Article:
Image Placement

In order to get the best results when merging images into a document, it's important to properly set up the placeholder image.  This applies whether you're using Picture Content Controls or Bookmarks to merge your content.

There are two separate issues to consider here, the size and position of the image.  Before we get started, here's a quick explanation of how to access the relevant tools you'll need to complete the actions in this article.

Right-clicking on an image will reveal the Picture Format menu.  Selecting 'Size and Position' (near the bottom of the menu) opens the 'Layout' dialogue.  The tabs within the Layout dialogue include Position, Text Wrapping and Size.  We'll deal with all of those.

 

 

Image size

When images uploaded into the form are merged into the generated document, they are shrunk (or expanded) to match the dimensions of the placeholder image whilst keeping their aspect ratio constant.  For example, if you merge an image that was 800*600 pixels when uploaded into a placeholder image that is 200*200 pixels, the resulting image in the document will be 200*150 pixels.  In more technical terms, the largest dimension of the original image will be shrunk to fit the placeholder image and the ratio of dimensions in the original image will be applied to the resulting image.

This means that you need to keep the size and shape of the uploaded images in mind when sizing your placeholder image.  Merging an image that is tall and narrow into a short and wide placeholder will have poor results.

 

 

Text Wrapping and Image Position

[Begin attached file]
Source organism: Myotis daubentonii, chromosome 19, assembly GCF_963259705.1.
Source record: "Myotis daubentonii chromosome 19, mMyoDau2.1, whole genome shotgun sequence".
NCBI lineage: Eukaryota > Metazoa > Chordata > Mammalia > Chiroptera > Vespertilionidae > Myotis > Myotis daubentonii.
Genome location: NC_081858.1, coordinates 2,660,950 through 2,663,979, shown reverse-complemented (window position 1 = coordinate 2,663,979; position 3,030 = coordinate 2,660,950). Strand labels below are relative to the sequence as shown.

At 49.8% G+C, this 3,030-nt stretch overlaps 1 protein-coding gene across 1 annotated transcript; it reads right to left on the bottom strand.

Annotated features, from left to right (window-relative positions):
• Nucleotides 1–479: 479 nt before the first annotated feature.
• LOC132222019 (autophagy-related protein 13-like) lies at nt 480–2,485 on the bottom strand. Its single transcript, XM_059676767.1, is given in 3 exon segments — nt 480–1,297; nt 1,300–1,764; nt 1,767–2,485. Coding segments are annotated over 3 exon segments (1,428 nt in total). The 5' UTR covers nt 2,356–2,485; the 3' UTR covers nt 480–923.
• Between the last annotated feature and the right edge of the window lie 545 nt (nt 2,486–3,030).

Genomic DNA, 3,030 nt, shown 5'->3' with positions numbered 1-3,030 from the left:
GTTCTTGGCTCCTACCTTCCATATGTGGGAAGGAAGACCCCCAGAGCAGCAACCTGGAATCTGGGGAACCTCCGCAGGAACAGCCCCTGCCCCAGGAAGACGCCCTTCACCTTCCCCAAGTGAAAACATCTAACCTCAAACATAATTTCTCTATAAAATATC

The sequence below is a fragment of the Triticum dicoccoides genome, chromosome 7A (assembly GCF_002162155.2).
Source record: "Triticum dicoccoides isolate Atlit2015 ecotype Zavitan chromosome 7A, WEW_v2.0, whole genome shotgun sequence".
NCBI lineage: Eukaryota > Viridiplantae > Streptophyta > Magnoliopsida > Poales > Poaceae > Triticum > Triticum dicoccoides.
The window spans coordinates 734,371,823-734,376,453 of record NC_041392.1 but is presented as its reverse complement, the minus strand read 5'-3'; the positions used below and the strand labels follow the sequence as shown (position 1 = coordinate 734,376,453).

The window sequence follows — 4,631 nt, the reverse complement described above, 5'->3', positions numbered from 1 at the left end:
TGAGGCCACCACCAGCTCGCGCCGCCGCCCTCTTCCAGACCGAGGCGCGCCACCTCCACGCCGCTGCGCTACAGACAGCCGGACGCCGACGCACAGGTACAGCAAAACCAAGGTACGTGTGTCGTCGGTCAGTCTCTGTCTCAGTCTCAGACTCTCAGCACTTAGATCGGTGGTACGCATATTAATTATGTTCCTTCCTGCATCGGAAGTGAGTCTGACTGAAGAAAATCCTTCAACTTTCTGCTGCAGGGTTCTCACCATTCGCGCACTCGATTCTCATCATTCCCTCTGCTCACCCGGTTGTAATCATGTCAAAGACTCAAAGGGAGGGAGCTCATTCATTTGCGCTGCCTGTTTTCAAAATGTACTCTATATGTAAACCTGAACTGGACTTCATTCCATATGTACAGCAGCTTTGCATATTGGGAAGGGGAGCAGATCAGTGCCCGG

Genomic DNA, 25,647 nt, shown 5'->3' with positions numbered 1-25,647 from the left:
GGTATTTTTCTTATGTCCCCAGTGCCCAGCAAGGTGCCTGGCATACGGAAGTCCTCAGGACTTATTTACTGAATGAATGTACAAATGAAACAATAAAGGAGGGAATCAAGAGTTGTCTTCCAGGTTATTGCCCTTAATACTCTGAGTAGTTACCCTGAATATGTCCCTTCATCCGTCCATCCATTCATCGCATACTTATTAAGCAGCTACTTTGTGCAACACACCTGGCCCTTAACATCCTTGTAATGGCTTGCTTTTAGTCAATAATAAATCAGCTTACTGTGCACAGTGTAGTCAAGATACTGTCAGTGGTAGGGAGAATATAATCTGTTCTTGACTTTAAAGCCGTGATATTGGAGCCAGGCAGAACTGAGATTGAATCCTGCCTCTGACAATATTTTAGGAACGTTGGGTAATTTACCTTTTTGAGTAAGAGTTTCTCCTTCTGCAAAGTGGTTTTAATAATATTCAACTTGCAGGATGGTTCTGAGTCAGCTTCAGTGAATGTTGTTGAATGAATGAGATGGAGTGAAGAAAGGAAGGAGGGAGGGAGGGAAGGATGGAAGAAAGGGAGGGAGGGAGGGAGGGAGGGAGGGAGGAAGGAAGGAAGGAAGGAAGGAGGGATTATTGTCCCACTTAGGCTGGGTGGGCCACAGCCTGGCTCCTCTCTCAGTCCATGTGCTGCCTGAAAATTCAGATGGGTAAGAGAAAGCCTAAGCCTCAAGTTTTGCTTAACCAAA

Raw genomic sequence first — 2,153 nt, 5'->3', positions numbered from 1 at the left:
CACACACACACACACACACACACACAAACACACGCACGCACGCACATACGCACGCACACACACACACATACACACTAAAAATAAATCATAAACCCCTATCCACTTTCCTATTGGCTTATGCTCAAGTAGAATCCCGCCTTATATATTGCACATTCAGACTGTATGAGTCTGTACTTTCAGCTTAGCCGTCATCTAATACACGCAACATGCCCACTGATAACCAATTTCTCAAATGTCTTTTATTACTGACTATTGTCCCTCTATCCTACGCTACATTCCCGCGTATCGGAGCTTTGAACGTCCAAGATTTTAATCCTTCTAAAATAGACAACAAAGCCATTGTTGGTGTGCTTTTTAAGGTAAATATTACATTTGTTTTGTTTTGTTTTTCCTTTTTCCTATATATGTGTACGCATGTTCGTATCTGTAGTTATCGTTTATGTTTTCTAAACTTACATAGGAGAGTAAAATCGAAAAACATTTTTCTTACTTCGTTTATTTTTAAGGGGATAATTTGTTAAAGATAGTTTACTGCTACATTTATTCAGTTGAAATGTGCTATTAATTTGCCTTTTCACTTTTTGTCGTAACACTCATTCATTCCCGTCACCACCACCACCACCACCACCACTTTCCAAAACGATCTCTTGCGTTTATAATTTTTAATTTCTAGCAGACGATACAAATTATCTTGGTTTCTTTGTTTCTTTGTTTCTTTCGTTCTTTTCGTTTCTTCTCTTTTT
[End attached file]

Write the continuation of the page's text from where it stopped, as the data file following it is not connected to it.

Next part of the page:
Getting the position of an image right is absolutely crucial, particularly when it's part of other conditional content.  The first thing to decide when placing an image is whether you want it to sit in a 'fixed' position on the page or be part of another content block.  This is what's known as 'Text Wrapping'.  

As you can see from Word's Layout dialogue, there are lots of different ways to have the picture sit in or around your text.  This is mostly a stylistic decision but it's also important in the context of making sure it sits properly inside other or around conditional content.  The top row of Wrapping styles in the dialogue below will all have the image sitting within another text block which is the most likely choice if you have a small image that illustrates a particular point within that text block.  This is the easiest choice and once you've inserted the image (either with a picture content control or with a bookmark) you more-or-less know what it will look like in the output document.  The only thing left to decide is how tightly you'd like the text to wrap around the image.  (Note that the bottom half of the dialogue becomes available and relevant only if you choose the 'Square, Tight or Through' styles).

If, on the other hand, you don't want your image to be part of other content, the process of placement becomes a bit more involved.  You'll need to select either the 'Behind text' or 'In front of text' style and then move onto the Position tab which you can see below.

Understanding all the choices in this dialogue goes beyond the context of this article, but we'll give you a few pointers to get the best result.  If you want your image to sit at a fixed position on the page regardless of what else appears in the document, you should select 'Absolute position' for both Horizontal and Vertical position.  You then need to 'anchor' your image to a point on the page which will be both 'visible' and static in your output document.  This ensures that the image won't accidentally be left out or migrate to a different page if the preceding or following content changes.  Once you've found that point, you can 'lock' the image's anchor in the Layout dialogue which will change the icon from blue to black with a padlock.

The final step is to simply place the image itself in the right location on the page which can be done by dragging with the mouse or manually using the coordinates in the dialogue.